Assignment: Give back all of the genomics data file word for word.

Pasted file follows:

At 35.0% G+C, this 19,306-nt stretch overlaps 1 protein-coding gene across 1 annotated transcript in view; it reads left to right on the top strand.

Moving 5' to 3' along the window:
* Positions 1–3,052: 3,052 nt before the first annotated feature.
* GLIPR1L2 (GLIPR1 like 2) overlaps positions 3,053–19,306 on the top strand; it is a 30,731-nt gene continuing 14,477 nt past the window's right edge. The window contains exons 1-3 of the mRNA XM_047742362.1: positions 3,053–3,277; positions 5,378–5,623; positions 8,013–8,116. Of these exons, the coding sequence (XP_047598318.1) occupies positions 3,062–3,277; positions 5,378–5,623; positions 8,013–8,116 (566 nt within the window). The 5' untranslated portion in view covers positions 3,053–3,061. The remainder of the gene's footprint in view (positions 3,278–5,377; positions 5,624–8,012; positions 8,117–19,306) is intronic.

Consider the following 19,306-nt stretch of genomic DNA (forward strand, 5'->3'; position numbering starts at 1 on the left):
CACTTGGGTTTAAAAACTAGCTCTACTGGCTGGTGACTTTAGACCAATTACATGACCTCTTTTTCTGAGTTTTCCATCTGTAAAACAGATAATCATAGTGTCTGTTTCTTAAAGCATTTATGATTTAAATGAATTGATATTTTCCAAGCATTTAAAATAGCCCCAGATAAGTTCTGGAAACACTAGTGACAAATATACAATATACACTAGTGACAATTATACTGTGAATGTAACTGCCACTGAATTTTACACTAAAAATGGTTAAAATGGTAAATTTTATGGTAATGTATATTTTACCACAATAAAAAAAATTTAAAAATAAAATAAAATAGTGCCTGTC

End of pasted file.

At 35.0% G+C, this 19,306-nt stretch overlaps 1 protein-coding gene across 1 annotated transcript in view; it reads left to right on the top strand.

Moving 5' to 3' along the window:
* Positions 1–3,052: 3,052 nt before the first annotated feature.
* GLIPR1L2 (GLIPR1 like 2) overlaps positions 3,053–19,306 on the top strand; it is a 30,731-nt gene continuing 14,477 nt past the window's right edge. The window contains exons 1-3 of the mRNA XM_047742362.1: positions 3,053–3,277; positions 5,378–5,623; positions 8,013–8,116. Of these exons, the coding sequence (XP_047598318.1) occupies positions 3,062–3,277; positions 5,378–5,623; positions 8,013–8,116 (566 nt within the window). The 5' untranslated portion in view covers positions 3,053–3,061. The remainder of the gene's footprint in view (positions 3,278–5,377; positions 5,624–8,012; positions 8,117–19,306) is intronic.

Consider the following 19,306-nt stretch of genomic DNA (forward strand, 5'->3'; position numbering starts at 1 on the left):
CACTTGGGTTTAAAAACTAGCTCTACTGGCTGGTGACTTTAGACCAATTACATGACCTCTTTTTCTGAGTTTTCCATCTGTAAAACAGATAATCATAGTGTCTGTTTCTTAAAGCATTTATGATTTAAATGAATTGATATTTTCCAAGCATTTAAAATAGCCCCAGATAAGTTCTGGAAACACTAGTGACAAATATACAATATACACTAGTGACAATTATACTGTGAATGTAACTGCCACTGAATTTTACACTAAAAATGGTTAAAATGGTAAATTTTATGGTAATGTATATTTTACCACAATAAAAAAAATTTAAAAATAAAATAAAATAGTGCCTGTC